Army leaders have not yet learned how to cope with the growing number of women in their ranks and need special training, according to the most detailed study ever conducted by the Army on the subject.

Also, said the report just released, the Army should recognize that fraternization now includes officers dating and sometimes marrying enlisted people, a social phenomenon so widespread that new guidelines are required.

Despite that and other problems such as pregnancies, the report concluded that "the problem of utilization of female soldiers does not appear to be appreciably greater than that associated with male soldiers."

The Army's present guidelines on fraternization are designed to discourage male officers from dating female enlisted persons. But, the report noted, there are no rules or laws specifically forbidding fraternization.

"The increasing numbers and expanding roles of women in the Army," the report said, "particularly in specialities and units formerly the exclusive domain of men, have generated an assortment of troublesome social concerns loosely lumped together under the label of sex fraternization.

"Natural as it seems in view of contemporary America's liberal attitudes toward sex," the Army's report continued, "sex fraternization is seen as a clear distraction and threat to expedient mission accomplishment," especially in isolated units.

Women will remain "distractive" to men as long as they remain a small minority in the Army, the report said, and this status imposes on them "social pressures far beyond those normally endured in the civilian world.

The report said that "perhaps the most protentially dangerous form of sex fraternization [in] the Army today is dating between officers or non-commissioned-officers and enlisted women."

The study called current guidelines for such dating "inadequate," adding that "fraternization now encompasses socialization, dating, courting and marriage." The report recommended that the Army "define unacceptable fraternization."

Currently, there are 5,737 female and 77,776 male commissioned officers in the Army, or 7 percent women, and 47,374 female and 623,826 male enlisted people, or about 7 1/2 percent women. The report recommended that the number of enlisted women be increased to 75,000 by 1983, or 13 percent of total enlisted force.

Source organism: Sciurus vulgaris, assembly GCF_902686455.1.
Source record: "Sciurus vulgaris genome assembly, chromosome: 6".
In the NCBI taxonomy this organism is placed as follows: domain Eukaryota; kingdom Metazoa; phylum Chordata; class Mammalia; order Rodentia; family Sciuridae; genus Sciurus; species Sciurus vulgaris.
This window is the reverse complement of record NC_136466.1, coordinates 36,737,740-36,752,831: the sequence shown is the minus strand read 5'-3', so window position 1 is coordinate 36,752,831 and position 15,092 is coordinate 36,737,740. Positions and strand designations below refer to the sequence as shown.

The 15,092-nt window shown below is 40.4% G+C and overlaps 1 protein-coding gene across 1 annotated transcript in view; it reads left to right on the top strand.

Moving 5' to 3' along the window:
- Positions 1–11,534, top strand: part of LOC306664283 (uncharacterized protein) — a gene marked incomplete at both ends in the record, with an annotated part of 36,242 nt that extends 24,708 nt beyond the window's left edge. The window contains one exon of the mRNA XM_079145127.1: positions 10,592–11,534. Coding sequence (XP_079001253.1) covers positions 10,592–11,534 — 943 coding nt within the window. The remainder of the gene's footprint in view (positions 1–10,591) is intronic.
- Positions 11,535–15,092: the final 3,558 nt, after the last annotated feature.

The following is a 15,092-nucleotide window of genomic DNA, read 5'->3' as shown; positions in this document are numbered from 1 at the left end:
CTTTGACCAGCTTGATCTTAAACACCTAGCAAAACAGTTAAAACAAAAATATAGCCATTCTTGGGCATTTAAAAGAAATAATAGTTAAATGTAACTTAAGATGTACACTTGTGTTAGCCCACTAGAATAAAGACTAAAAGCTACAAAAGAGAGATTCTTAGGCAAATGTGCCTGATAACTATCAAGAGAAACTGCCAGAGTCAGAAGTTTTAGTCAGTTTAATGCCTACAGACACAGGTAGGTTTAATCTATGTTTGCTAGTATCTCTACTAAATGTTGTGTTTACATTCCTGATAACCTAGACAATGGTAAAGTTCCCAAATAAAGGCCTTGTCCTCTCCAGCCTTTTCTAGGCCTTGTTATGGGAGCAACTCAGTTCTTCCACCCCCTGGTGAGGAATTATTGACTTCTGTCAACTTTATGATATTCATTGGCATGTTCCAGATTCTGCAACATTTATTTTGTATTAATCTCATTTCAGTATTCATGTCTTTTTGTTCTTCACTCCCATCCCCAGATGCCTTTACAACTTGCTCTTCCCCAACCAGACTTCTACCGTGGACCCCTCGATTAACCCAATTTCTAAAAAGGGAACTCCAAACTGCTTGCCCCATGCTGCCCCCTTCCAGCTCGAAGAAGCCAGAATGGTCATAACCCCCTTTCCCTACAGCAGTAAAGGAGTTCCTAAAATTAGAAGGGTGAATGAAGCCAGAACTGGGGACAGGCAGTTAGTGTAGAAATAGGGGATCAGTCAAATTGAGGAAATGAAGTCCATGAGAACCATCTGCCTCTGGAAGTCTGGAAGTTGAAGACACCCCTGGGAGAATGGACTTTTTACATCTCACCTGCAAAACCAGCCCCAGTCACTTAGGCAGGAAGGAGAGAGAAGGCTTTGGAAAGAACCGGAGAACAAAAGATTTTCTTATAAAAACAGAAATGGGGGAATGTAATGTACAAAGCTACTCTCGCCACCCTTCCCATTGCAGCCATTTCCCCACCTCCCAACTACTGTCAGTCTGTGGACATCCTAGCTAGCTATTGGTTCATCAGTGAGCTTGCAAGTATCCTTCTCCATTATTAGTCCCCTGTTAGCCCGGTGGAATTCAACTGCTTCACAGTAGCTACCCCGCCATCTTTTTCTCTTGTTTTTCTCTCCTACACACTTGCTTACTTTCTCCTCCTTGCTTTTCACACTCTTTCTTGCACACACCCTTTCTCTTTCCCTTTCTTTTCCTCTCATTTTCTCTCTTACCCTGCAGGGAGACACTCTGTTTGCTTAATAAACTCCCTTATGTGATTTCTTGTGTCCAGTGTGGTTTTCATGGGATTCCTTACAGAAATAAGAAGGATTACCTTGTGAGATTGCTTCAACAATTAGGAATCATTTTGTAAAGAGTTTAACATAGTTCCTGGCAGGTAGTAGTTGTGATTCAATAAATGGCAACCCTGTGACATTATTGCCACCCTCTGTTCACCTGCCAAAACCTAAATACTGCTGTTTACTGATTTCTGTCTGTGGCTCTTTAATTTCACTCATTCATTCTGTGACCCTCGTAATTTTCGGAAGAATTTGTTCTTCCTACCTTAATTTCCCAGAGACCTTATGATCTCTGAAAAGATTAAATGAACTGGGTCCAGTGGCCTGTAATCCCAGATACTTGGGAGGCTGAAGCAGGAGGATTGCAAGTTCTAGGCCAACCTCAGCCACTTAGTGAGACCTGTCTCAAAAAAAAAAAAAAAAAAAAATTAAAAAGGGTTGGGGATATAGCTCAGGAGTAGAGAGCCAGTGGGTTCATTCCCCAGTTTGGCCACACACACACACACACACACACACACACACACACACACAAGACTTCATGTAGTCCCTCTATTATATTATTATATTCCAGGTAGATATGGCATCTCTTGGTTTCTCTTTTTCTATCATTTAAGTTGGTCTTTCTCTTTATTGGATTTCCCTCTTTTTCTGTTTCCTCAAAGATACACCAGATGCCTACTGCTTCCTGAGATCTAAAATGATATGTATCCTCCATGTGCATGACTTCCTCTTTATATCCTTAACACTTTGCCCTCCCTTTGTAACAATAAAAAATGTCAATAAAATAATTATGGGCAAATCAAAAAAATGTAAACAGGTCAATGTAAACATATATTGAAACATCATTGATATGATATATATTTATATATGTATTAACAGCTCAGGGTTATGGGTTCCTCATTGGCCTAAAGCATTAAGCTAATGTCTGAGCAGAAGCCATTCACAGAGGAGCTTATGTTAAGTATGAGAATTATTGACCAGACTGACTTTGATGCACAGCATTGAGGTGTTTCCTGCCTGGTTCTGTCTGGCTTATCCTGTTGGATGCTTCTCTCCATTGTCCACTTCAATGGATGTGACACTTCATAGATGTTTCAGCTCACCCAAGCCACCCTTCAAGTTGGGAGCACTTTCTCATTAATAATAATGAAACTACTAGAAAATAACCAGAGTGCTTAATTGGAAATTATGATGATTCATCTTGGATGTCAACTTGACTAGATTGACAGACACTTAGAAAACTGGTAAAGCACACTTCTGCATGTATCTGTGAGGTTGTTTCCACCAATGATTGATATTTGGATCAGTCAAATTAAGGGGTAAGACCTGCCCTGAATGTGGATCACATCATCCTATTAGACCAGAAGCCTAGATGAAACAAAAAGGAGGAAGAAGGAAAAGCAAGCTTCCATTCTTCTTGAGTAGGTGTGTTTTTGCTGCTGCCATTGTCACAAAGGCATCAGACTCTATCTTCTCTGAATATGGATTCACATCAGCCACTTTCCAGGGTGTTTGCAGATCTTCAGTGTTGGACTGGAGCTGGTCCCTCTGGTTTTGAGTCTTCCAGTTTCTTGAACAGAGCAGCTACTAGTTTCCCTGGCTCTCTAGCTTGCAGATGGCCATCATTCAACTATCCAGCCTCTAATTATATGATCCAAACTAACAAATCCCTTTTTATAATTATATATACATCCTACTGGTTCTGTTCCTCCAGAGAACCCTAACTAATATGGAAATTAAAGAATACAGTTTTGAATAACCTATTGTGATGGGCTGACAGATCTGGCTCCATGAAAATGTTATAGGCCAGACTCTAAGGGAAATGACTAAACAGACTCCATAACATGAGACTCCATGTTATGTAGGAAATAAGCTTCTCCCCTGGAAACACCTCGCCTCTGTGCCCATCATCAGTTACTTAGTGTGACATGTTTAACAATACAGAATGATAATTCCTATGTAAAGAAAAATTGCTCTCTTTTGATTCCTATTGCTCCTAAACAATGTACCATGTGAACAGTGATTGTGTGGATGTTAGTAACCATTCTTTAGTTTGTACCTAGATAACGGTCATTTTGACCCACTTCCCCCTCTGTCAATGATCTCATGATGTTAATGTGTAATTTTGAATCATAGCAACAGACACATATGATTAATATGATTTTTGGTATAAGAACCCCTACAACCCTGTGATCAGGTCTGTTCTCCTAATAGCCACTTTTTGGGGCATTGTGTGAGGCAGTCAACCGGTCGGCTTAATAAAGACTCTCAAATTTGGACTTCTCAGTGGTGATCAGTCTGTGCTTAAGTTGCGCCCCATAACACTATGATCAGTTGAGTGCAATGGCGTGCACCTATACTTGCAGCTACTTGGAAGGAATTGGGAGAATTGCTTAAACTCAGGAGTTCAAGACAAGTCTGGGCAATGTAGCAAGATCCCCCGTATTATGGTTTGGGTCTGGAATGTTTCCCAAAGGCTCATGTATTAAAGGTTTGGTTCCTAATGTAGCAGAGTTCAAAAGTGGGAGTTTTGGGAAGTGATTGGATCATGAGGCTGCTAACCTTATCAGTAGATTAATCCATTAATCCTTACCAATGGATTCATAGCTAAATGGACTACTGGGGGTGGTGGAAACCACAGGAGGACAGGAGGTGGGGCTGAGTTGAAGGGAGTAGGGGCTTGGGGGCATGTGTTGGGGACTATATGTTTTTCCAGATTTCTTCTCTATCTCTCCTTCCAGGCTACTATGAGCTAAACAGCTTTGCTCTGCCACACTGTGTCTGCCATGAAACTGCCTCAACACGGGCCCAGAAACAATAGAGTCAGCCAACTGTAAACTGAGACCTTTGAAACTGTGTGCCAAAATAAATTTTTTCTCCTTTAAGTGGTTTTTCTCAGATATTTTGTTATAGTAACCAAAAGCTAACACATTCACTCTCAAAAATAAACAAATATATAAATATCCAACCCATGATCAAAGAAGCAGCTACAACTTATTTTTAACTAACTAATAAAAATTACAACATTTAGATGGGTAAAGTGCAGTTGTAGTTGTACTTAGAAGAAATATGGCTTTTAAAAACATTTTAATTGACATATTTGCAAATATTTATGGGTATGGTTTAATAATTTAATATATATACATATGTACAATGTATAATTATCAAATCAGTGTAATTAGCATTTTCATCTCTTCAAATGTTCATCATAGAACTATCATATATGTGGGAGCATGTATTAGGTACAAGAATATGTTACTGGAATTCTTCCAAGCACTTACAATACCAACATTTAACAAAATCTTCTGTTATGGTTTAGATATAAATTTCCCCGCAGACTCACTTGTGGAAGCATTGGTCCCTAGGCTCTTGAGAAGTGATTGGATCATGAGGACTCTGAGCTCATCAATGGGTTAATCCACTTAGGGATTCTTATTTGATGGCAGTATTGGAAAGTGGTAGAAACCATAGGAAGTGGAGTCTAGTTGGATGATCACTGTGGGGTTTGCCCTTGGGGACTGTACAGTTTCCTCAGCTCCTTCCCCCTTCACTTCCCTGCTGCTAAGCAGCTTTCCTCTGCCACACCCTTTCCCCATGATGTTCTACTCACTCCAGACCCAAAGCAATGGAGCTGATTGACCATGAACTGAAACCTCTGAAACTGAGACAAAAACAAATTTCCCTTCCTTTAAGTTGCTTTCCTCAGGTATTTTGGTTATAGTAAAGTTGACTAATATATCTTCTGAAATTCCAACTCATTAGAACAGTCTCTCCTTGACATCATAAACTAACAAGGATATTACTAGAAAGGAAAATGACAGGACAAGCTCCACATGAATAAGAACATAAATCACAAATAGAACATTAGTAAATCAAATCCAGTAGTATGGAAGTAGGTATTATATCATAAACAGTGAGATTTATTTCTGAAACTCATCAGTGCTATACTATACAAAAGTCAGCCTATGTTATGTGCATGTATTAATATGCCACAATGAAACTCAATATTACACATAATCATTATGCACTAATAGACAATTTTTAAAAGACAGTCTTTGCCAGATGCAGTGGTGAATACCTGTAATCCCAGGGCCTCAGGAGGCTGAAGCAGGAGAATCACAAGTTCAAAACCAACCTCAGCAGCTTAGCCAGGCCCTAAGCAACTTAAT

The report recommended a number of steps in addition to fraternization guidelines to prepare the Army for this tremendous sociological change, including the following:

Special training in female physiology and male reaction to women soldiers and officers, because "the increasing number of women in the Army has posed new problems for male and female officers and noncommissioned officers which are foreign to their personal and professional experience and training."

Setting strength requirements for the various jobs in the Army so that women are neither frozen out of certain specialities nor given heavier tasks than they can handle.

New rules which would require discharging pregnant soldiers once a doctor determined she could not be deployed or else putting her on leave wihtout pay until physically able to return to duty.

The report, entitled "Evaluation of Women in the Military," said pregnancy is perceived in the field "as the greatest impediment to the full intregration of women in the Army." In fiscal 1977, 15 percent of women soldiers became pregnant.

At a Pentagon news conference yesterday called to discuss the report which now goes to the Army brass for consideration, two of the service's leaders expressed different views on the pregnancy issue.

Robert Nelson, assistant secretary of the Army, said pregnancy should be viewed as "temporary medical disability" which does not warrant being kicked out of the Army or being put on leave without pay on grounds that the affected troops could not be deployed with their Army units.

But Lt. Gen. DeWitt Smith Jr., the Army's personnel chief, said of the new mothers: "If a bugle is blown, they can't be babysitting."